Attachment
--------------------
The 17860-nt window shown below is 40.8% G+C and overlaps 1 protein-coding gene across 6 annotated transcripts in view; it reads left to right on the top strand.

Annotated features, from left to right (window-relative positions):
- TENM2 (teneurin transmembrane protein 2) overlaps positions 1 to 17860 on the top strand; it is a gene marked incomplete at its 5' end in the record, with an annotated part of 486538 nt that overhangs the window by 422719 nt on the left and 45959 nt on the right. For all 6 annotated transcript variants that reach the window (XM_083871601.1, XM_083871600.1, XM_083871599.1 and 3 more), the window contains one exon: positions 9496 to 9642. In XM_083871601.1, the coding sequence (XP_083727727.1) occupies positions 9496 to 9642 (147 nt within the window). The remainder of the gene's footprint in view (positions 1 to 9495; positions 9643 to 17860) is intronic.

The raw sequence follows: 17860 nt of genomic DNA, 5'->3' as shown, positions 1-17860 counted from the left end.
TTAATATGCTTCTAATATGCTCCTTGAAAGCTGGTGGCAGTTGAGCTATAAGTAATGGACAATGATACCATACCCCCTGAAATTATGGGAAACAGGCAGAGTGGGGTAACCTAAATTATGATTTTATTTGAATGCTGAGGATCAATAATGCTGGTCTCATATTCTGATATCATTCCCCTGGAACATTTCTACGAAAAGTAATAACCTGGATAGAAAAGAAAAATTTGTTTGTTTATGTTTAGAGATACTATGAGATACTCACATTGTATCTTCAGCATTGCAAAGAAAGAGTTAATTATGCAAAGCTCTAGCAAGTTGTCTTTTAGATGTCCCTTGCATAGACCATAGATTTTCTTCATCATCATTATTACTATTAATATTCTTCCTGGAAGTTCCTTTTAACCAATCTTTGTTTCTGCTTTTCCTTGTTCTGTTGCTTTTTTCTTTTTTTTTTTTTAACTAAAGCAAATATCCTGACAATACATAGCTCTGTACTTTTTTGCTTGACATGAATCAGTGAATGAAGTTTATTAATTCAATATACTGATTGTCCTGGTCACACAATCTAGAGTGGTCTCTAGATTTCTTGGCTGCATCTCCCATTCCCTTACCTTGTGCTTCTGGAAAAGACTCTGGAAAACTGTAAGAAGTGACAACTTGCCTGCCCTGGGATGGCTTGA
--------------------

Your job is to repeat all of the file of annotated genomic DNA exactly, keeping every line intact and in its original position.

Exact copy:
The 17860-nt window shown below is 40.8% G+C and overlaps 1 protein-coding gene across 6 annotated transcripts in view; it reads left to right on the top strand.

Annotated features, from left to right (window-relative positions):
- TENM2 (teneurin transmembrane protein 2) overlaps positions 1 to 17860 on the top strand; it is a gene marked incomplete at its 5' end in the record, with an annotated part of 486538 nt that overhangs the window by 422719 nt on the left and 45959 nt on the right. For all 6 annotated transcript variants that reach the window (XM_083871601.1, XM_083871600.1, XM_083871599.1 and 3 more), the window contains one exon: positions 9496 to 9642. In XM_083871601.1, the coding sequence (XP_083727727.1) occupies positions 9496 to 9642 (147 nt within the window). The remainder of the gene's footprint in view (positions 1 to 9495; positions 9643 to 17860) is intronic.

The raw sequence follows: 17860 nt of genomic DNA, 5'->3' as shown, positions 1-17860 counted from the left end.
TTAATATGCTTCTAATATGCTCCTTGAAAGCTGGTGGCAGTTGAGCTATAAGTAATGGACAATGATACCATACCCCCTGAAATTATGGGAAACAGGCAGAGTGGGGTAACCTAAATTATGATTTTATTTGAATGCTGAGGATCAATAATGCTGGTCTCATATTCTGATATCATTCCCCTGGAACATTTCTACGAAAAGTAATAACCTGGATAGAAAAGAAAAATTTGTTTGTTTATGTTTAGAGATACTATGAGATACTCACATTGTATCTTCAGCATTGCAAAGAAAGAGTTAATTATGCAAAGCTCTAGCAAGTTGTCTTTTAGATGTCCCTTGCATAGACCATAGATTTTCTTCATCATCATTATTACTATTAATATTCTTCCTGGAAGTTCCTTTTAACCAATCTTTGTTTCTGCTTTTCCTTGTTCTGTTGCTTTTTTCTTTTTTTTTTTTTAACTAAAGCAAATATCCTGACAATACATAGCTCTGTACTTTTTTGCTTGACATGAATCAGTGAATGAAGTTTATTAATTCAATATACTGATTGTCCTGGTCACACAATCTAGAGTGGTCTCTAGATTTCTTGGCTGCATCTCCCATTCCCTTACCTTGTGCTTCTGGAAAAGACTCTGGAAAACTGTAAGAAGTGACAACTTGCCTGCCCTGGGATGGCTTGA